I have an understanding of how ransomware works to a certain extent. But, I would like some input as to what it can do if the volumes/drives that are on a workstation are not visible or are not formatted according to a Windows workstation.

In my setup I have two situations.

  1. I use TrueCrypt (old program but it works for me), in which a reserved drive letter appears as an unformatted drive unless you mount your personally secured/encrypted drive. In this case, the Ransomware would only see an unformatted drive (let's say drive X:).

  2. I have a partition that I set to hidden using a partitioning tool.

In either of these scenarios, can a ransomware attack actually take out the data or not?

  • Ransomware does not take data out, but makes it inaccessible (in theory temporarily). What a piece of ransomware encrypts depends on a particular software, so a generalisation is impossible. If it proved economical for ransomware operators to run a tool that accessed and encrypted the data stored as you listed, they would go for it.
    – techraf
    Commented May 17, 2017 at 4:02
  • I imagine this would work similarly to app control and device control solutions that defeat ransomware encryption attempts. Commented May 17, 2017 at 4:11
  • Do you have a full encrypted disk, or is it a truecrypt volume stored on one of your disk ?
    – M'vy
    Commented May 17, 2017 at 8:04

4 Answers 4


There is no practical answer to this. It all depends on how good the malware was designed.

Some are just as basic as encrypting basic documents, some go as deep as disabling any methods of back-up and restore and accessing the disk in a more advanced manner.

Currently, there is no anti-truecrypt malware (i.e. something specifically designed to take TC into account).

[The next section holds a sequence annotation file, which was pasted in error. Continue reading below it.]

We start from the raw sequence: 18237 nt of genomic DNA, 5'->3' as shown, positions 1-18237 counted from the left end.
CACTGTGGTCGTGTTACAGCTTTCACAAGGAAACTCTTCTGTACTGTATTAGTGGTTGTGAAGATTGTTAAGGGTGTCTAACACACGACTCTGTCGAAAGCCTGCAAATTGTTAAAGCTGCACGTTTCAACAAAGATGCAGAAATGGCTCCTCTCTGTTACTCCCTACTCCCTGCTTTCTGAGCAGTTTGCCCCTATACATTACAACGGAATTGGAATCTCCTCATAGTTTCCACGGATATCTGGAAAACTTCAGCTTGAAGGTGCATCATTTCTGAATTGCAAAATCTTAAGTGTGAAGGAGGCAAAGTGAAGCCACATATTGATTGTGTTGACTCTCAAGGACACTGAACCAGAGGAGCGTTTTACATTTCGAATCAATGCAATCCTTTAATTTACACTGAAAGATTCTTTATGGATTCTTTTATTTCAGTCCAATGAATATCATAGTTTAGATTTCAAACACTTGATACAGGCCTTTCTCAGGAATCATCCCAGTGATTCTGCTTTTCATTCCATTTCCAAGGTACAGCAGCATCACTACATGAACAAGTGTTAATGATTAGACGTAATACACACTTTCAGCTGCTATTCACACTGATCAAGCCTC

What danger can exist is the following: a keylogger could find the password that you type to access the encrypted files or volumes and that would give it access to them, but again, this must be specifically designed to do so. An average malware will not dig for TC volumes or container files.


so neglect the word ransomware for a sec, and realize it is software program and it will do or attempt to do whatever the programmer wrote it to do.

truecrypt was free, I do not know at the moment if it was open source but let's assume that it was. Therefore a programmer writing ransomware would conceivably have access to all the info needed (truecrypt source) to write such a program to know everything truecrypt can do and has done on your computer... including hidden drives.

One could just write ransomware to try to encrypt any accessible volume whether formatted or not. Also wouldn't need to actually encrypt a volume then say you did and demand ransom, you could just change/reformat the partition and simply overwrite then demand ransom (not like there's a requirement for ransomware to be honest)... many ways to take out the data.

could a ransomware program simply be truecrypt (or any other free / open source encrypting software) recompiled and modified after installing to do any number of things with any kind of storage (formatted or unformatted) found connected to a system? I would say pretty much once the program gets elevated privilege, be it windows or linux.


A TrueCrypt encrypted volume is stored in a file on your hard drive (or flash drive, etc.). Therefore, this container file can be encrypted by ransomware, just like any other file can be.

PS, VeraCrypt has picked up where TrueCrypt left off, plugged some security holes, and can read TrueCrypt volumes.


As of yesterday, a newly discovered ransomware variant exhibits the ability to detect and compromise partitions (including hidden partitions), a behavior not thought to have been seen before in ransomware.

See: https://www.fortinet.com/blog/threat-research/newly-discovered-function-in-darkside-ransomware-variant-targets-disk-partitions

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